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Lesbian prisoners forbidden from having sex lose court battle

image copyrightDavid Squire
image captionMichelle and Stephanie Hopkins contested decisions to separate them at HMP Bronzefield women's prison in Ashford, Surrey

A lesbian couple jailed for child cruelty have lost a court appeal against a decision which prevented them from sleeping together in prison.

Civil partners Michelle and Stephanie Hopkins, from Berkshire, contested a decision to separate them at HMP Bronzefield in Surrey.

The pair's legal team said their human rights were breached, but the Court of Appeal ruled against a judicial review.

Judge Sir Stephen Silber said the "no sex" rule was "sensible and realistic".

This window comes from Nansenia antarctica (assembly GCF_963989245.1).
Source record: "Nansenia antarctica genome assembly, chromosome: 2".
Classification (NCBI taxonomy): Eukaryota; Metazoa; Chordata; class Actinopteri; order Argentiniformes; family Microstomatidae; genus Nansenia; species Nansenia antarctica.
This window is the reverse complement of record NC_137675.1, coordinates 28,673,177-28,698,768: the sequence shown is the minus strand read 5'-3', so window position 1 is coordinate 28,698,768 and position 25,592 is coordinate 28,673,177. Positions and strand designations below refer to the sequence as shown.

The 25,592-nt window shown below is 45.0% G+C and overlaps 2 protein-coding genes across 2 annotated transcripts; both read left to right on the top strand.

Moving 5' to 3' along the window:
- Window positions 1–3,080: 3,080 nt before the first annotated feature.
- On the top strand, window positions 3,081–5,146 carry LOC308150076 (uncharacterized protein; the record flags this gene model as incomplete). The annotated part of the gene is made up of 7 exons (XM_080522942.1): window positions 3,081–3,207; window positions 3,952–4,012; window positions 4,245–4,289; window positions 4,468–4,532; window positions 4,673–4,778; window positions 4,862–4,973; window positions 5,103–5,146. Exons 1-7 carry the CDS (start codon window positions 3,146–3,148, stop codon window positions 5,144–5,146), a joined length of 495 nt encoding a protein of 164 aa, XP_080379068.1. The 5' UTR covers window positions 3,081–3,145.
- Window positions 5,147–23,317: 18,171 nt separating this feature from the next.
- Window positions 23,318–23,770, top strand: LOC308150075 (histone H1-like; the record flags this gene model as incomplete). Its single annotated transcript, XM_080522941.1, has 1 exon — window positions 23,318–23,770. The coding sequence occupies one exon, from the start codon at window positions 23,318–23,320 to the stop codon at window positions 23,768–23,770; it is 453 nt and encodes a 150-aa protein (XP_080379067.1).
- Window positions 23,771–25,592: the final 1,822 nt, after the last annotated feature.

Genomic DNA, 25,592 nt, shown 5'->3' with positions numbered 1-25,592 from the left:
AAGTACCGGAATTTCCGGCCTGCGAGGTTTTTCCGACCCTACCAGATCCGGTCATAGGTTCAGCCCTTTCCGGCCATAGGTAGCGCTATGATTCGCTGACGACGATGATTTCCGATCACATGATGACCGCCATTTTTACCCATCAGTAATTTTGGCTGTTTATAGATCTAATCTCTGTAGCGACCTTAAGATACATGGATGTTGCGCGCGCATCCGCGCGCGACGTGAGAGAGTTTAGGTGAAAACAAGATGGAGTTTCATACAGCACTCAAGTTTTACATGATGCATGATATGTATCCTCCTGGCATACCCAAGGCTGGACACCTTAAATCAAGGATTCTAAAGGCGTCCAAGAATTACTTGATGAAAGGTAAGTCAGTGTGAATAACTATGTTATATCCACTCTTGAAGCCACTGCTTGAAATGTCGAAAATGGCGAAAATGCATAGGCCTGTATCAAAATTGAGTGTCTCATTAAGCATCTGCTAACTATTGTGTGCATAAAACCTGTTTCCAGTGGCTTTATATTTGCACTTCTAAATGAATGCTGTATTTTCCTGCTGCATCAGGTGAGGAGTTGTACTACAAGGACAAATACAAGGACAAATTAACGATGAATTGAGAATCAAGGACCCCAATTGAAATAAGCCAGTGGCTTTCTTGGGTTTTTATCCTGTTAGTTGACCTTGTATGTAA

Michelle, 34, and Stephanie, 33, of Nire Road, Caversham, were jailed in 2014 for crimes described by prosecutors as "bordering on sadistic".

Both were serving 18-month sentences for child abuse relating to a period between 2011 and 2012.

The couple were initially allowed to share a cell on condition they did not have sexual relations, the court heard.

But in February 2015, Stephanie was moved to a different cell.

'Degraded and humiliated'

The pair were seeking judicial reviews of the prison's decision, claiming they had a right to a private and family life and that the separation deprived Michelle [who was paralysed from the waist down] of the carer she needed.

They said the decision left them feeling "degraded and humiliated".

Sir Stephen said the prison authorities acted in accordance with the law and dismissed their appeal.

In his judgement, he said Michelle had suffered no ill-treatment and the prison authorities had "no intention" to degrade or humiliate either woman.

He ruled their right to family life had also not been breached and, although he agreed Michelle was "disabled", there had been no discrimination against her.

Both women have now been released from prison and have separated since regaining their freedom, the judge said.

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